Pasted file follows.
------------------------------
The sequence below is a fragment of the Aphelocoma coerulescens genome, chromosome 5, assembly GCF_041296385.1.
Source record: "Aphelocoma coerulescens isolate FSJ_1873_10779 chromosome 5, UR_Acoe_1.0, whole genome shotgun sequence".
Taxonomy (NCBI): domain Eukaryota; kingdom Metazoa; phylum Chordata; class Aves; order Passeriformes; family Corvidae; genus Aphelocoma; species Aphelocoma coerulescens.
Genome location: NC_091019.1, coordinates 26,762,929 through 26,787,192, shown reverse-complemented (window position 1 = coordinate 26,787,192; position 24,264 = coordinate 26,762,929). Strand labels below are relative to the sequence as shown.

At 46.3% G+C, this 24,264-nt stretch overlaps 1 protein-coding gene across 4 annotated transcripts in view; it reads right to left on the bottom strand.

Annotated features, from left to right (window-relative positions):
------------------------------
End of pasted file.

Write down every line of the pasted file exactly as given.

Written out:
The sequence below is a fragment of the Aphelocoma coerulescens genome, chromosome 5, assembly GCF_041296385.1.
Source record: "Aphelocoma coerulescens isolate FSJ_1873_10779 chromosome 5, UR_Acoe_1.0, whole genome shotgun sequence".
Taxonomy (NCBI): domain Eukaryota; kingdom Metazoa; phylum Chordata; class Aves; order Passeriformes; family Corvidae; genus Aphelocoma; species Aphelocoma coerulescens.
Genome location: NC_091019.1, coordinates 26,762,929 through 26,787,192, shown reverse-complemented (window position 1 = coordinate 26,787,192; position 24,264 = coordinate 26,762,929). Strand labels below are relative to the sequence as shown.

At 46.3% G+C, this 24,264-nt stretch overlaps 1 protein-coding gene across 4 annotated transcripts in view; it reads right to left on the bottom strand.

Annotated features, from left to right (window-relative positions):